Adan Ali
Bernard Otieno
John Odondi
Joseph Adongo
Kanini Kega
Kenya Federation of Sugarcane Farmers
Solomon Odera
Sony Sugar Company
Sugar Directorate

Farmers want sugar importers charged

Farmers’ representatives want action taken against officials of a sugar company that was said to have been paid Sh82 million to import the commodity on behalf of another firm.

The Awendo branch chairman of the Kenya Federation of Sugarcane Farmers, John Odondi, and the secretary, Joseph Adongo, asked how the firm could allow itself to be used to bring in a consignment worth over Sh3.5 billion and only get Sh82 million.


KEBS has no idea who imported illegal sugar

“We want to see action taken against firms that used Sony Sugar Company’s name to import white and not brown sugar, as was sanctioned. Management must also be held liable,” said Mr Adongo.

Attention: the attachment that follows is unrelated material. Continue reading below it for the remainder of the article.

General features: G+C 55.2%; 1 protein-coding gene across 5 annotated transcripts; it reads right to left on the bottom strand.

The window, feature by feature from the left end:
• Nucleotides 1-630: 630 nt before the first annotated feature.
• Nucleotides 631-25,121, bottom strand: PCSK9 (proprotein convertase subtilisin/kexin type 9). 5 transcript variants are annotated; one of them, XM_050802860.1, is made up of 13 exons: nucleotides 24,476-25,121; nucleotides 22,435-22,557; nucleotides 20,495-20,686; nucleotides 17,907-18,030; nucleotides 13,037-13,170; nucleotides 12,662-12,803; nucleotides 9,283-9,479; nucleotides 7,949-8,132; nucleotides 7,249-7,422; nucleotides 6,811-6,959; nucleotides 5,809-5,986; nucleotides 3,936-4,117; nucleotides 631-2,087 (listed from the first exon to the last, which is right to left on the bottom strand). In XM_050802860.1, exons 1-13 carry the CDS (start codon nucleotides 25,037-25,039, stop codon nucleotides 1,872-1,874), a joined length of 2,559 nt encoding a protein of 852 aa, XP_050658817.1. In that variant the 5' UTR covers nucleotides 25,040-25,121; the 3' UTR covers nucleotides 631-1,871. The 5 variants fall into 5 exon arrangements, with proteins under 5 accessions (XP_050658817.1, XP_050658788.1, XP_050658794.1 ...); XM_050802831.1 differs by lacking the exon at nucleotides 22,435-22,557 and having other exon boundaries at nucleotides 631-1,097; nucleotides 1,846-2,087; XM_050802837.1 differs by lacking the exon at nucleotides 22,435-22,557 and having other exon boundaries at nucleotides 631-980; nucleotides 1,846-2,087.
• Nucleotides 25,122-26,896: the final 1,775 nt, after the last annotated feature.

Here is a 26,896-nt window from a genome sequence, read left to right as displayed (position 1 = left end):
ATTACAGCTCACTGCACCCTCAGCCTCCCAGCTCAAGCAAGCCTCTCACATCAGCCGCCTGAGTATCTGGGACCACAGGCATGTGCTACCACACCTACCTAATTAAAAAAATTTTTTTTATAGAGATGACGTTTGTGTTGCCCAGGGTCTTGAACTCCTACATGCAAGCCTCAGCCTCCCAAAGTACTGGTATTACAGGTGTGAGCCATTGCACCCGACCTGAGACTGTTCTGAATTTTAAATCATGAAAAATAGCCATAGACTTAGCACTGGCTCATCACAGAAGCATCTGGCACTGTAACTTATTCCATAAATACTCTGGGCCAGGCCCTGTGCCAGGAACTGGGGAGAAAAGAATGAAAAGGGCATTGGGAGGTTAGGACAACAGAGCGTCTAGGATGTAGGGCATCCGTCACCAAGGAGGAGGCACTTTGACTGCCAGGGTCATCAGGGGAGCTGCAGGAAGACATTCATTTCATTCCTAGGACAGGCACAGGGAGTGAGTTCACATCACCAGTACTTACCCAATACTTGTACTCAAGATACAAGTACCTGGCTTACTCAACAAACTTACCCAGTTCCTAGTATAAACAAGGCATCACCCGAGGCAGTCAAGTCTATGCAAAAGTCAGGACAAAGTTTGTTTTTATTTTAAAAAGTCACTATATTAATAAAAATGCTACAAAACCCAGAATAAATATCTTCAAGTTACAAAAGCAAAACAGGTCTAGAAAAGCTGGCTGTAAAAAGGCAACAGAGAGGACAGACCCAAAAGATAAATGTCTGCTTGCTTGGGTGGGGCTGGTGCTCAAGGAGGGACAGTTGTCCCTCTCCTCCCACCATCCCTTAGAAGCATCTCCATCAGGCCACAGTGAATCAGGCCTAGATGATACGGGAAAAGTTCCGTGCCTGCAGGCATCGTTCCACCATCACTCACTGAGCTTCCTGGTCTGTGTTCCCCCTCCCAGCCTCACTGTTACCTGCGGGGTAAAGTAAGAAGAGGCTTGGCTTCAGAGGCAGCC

The farmers also demanded to know how many times the miller brought in sugar.

Speaking to the press in Kisumu town, the farmers also demanded that Sony clear the Sh300 million arrears it owes them for cane delivered.

The management of Sony Sugar has said the imports were legal.

Sony Managing Director Bernard Otieno, backed by a letter from the Sugar Directorate, said the imports were allowed by the regulator.

In a letter dated October 19, 2017, signed by Sugar Directorate CEO Solomon Odera, the Sony management said the authorities gave the company the leeway to import by approving their application pursuant to section 4(1) of the sugar imports, exports and by-products.

“This is to confirm that your letter seeking to be enlisted as a sugar importer has been approved as from July 1, 2017, to June 30, 2018,” said Mr Odera.

Mr Otieno said his company was approached by a sugar importer – Holbud – and agreed to import 50,500 tonnes of sugar worth Sh3.5 billion.

On Wednesday last week, Otieno told the parliamentary joint committees on agriculture chaired by Adan Ali and Trade by Kanini Kega that they were paid Sh82 million.

Leaders from Migori are also unhappy with the cheap imports they claim had led to a glut in the local market.

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